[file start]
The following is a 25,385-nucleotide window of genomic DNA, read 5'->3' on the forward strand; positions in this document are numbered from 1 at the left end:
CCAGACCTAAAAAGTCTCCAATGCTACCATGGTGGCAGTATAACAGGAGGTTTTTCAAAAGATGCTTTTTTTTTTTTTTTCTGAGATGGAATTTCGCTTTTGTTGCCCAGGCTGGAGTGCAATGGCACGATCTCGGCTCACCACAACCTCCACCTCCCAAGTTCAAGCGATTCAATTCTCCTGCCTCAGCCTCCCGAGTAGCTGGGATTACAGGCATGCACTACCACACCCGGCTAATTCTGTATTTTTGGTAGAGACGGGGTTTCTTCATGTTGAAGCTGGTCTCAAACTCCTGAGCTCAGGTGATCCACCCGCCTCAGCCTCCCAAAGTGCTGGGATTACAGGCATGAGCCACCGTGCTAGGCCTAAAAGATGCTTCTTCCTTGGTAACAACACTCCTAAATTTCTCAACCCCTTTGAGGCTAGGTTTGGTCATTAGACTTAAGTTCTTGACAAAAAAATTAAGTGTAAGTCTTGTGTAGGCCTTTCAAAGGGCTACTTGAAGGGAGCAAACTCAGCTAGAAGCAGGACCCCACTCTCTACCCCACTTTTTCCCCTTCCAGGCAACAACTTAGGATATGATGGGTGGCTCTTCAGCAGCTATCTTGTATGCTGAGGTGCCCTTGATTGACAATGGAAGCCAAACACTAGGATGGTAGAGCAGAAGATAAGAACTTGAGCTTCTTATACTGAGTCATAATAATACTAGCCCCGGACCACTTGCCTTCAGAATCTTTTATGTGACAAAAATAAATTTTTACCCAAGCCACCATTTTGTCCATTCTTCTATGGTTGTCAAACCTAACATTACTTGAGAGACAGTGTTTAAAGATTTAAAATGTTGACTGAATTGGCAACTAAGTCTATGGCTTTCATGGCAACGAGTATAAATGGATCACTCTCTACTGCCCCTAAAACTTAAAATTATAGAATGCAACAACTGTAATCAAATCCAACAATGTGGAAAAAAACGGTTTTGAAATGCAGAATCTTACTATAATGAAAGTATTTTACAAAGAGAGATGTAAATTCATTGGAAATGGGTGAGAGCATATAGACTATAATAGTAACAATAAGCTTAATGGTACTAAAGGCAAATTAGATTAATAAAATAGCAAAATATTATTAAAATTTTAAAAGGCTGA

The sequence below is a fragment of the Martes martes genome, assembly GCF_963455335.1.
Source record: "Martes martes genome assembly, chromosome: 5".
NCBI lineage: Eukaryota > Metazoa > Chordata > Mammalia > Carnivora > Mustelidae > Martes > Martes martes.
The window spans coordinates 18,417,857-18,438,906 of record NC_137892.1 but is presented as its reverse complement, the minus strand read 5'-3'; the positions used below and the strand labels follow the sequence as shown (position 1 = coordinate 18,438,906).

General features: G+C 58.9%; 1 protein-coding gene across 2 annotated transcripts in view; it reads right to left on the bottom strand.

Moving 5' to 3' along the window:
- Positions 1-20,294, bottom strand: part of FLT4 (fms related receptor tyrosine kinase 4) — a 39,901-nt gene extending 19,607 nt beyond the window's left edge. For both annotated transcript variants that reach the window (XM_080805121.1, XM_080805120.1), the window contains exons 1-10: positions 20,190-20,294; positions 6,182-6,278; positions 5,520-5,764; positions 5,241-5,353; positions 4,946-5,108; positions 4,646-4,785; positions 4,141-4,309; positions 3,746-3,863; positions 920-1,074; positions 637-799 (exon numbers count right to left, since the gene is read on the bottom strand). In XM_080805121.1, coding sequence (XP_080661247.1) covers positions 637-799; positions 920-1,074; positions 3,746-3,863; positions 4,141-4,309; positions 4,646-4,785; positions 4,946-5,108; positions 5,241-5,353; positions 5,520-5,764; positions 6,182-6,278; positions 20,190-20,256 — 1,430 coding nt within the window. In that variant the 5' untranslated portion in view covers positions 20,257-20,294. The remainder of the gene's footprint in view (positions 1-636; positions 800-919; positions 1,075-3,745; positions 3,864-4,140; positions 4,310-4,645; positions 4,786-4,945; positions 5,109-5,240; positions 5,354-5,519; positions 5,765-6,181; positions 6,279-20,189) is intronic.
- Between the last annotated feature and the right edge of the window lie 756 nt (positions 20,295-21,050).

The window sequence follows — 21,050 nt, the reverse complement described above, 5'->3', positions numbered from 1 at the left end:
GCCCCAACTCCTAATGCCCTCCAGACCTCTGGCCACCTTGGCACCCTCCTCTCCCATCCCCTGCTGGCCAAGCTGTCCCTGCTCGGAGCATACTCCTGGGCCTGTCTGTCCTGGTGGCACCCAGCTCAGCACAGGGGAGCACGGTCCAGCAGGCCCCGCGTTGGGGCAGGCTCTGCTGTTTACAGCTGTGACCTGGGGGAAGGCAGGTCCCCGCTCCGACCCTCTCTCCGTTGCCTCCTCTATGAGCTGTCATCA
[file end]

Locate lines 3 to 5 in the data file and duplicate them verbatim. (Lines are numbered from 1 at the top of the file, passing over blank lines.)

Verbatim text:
The sequence below is a fragment of the Martes martes genome, assembly GCF_963455335.1.
Source record: "Martes martes genome assembly, chromosome: 5".
NCBI lineage: Eukaryota > Metazoa > Chordata > Mammalia > Carnivora > Mustelidae > Martes > Martes martes.